Galen: Social Health Insurance Can Add RM31 Billion Annually To Health Budget

The Galen Centre says revenue from windfall taxes is unpredictable, while dipping into national reserves is unsustainable and money taken out from reserves must be replaced.

PETALING JAYA, Jan 10 – The introduction of a payroll-funded social health insurance scheme can add an estimated RM31.1 billion to fund health care spending, in addition to Ministry of Health (MOH) allocations from the federal budget, a health advocate said.

Galen Centre for Health and Social Policy chief executive Azrul Mohd Khalib said a social health insurance scheme akin to Socso’s Employment Insurance System (EIS) and payroll contributions to the Employees Provident Fund (EPF) can collect between RM780 million annually and RM31.1 billion per year, the latter matching EPF’s contribution model.

“If you were to be looking at an average of RM2,000 for the 6.5 million people in the workforce, we’re looking at 0.25 per cent monthly, which translates to around RM5 per person, you basically find that you’re able to collect in a year around RM780 million, if it includes employer contributions. 

“If the average salary is around RM4,000 for the same number of people in the workforce with, again, 0.25 per cent monthly, which collects around RM10, we see around RM1.56 billion.

“Now, this is the EIS. Many of you don’t even realise it anymore. You know, you get your pay slip, right? I mean this is a miniscule amount. But a lot of people don’t actually realise that that is going to EIS, that if you’re unemployed, it will help people. But it’s small enough that people don’t notice it. And it was introduced and is able to be done. And that I would consider to be the minimum.

“If you look at EPF, EPF is more ‘atas sikit’. So 11 per cent employee, 15 per cent employee contribution. In 2019, they basically collected RM31.1 billion, RM59,000 per minute. Now, this is a little bit more lah so it’s a lot more than what you would want to contribute but that gives you an idea of how much money you could collect.

“This is payroll taxes and I have to say, whatever we introduce today, it’s going to add on an additional payroll tax. It is incredibly unpopular,” Azrul said during a presentation at the 6th Health Economics Forum 2022 here last November 24 that was organised by the Health Economics Outcomes Research (hEOR), a unit of the Galen Centre for Health and Social Policy.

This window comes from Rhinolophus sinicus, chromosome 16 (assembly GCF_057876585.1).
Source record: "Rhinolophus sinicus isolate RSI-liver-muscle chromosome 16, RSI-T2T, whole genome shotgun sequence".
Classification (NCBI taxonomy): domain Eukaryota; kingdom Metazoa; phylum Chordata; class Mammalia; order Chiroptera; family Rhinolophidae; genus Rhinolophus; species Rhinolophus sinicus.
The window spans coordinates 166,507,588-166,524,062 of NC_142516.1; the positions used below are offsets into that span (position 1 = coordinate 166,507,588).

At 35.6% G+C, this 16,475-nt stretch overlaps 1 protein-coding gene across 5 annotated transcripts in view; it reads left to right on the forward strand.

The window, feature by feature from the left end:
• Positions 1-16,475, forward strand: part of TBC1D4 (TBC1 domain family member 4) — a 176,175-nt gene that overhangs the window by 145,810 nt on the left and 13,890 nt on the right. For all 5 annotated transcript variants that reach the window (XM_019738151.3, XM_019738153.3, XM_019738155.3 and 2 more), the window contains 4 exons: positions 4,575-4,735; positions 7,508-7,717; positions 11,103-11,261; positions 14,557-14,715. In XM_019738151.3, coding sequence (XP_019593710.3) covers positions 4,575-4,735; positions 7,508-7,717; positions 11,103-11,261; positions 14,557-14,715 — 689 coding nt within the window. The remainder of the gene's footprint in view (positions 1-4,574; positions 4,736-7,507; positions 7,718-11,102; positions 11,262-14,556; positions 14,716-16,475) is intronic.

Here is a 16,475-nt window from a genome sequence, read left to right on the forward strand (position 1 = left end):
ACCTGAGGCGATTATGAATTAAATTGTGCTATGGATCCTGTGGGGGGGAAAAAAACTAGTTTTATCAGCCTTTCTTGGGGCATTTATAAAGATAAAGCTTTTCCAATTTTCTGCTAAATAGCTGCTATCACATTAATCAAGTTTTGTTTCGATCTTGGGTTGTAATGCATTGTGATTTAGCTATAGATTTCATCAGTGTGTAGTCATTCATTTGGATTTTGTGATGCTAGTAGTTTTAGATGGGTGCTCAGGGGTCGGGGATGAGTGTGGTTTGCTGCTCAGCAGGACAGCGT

The forum was co-organised by the Pharmaceutical Association of Malaysia (PhAMA) and MOH.

“This is one way for us to move forward. This gives you an idea of how much money we can collect. The reality here is this, social health insurance is not intended to replace the existing allocation that we have today. 

“So I’m not going to say to the government, it’s okay, no need for the RM32 billion, we’ve got social health insurance. We need, whatever allocation given by the government to continue, and for social health insurance to complement that so that it can address the gaps that exist within the way we approach treatment and care today.

“Social health insurance will get us to where we want to be concerning getting the kind of treatments that we are seeing being made available across the Causeway, in other countries, even in Thailand, we need to fund that and this is a way forward. Adding another payroll tax into our payslips is going to be the hard reality that we have to face,” Azrul said.

New Money Into The System Every Year

The Galen Centre is proposing a maximum 5 per cent contribution for the social health insurance scheme, including a matching 5 per cent employee contribution, which can contribute between RM15 billion and RM17 billion.

Azrul said not only will a social health insurance scheme introduce funds that can be used immediately, annual contributions would mean that the mechanism can be sustained in the long run, unlike tapping into the national trust fund or heavily relying on added contributions from state-owned oil and gas company Petronas.

“This is not money from the reserves. You know, one of the solutions that has been proposed is why don’t we take money from the reserves? We did it for Covid for the vaccines. Why not take money from the reserves to fund health care?

“Now reserves are not meant to be unlimited money. You’re supposed to replace that money. I’m still scratching my head on how we can replace the money that was taken out for the vaccines. We took out X billion from the reserves, we have to replace that money.